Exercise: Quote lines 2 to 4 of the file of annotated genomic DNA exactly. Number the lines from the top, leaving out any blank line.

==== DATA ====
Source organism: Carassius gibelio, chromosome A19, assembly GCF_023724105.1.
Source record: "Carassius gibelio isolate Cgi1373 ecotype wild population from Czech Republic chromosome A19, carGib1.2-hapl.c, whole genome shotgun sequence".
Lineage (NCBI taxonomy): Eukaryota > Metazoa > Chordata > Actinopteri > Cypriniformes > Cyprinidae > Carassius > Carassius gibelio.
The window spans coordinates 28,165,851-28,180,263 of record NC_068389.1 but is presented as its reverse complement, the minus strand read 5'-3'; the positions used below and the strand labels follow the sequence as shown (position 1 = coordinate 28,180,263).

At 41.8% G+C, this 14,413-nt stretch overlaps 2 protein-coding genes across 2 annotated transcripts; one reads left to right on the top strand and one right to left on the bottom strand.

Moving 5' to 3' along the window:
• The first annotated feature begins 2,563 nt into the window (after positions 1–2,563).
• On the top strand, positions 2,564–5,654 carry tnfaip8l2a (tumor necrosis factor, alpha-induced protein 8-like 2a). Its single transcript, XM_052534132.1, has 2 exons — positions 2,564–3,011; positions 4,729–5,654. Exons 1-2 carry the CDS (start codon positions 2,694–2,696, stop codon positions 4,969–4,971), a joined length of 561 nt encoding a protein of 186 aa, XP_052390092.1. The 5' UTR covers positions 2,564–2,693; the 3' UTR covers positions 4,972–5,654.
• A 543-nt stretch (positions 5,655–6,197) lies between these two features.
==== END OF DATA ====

Source record: "Carassius gibelio isolate Cgi1373 ecotype wild population from Czech Republic chromosome A19, carGib1.2-hapl.c, whole genome shotgun sequence".
Lineage (NCBI taxonomy): Eukaryota > Metazoa > Chordata > Actinopteri > Cypriniformes > Cyprinidae > Carassius > Carassius gibelio.
The window spans coordinates 28,165,851-28,180,263 of record NC_068389.1 but is presented as its reverse complement, the minus strand read 5'-3'; the positions used below and the strand labels follow the sequence as shown (position 1 = coordinate 28,180,263).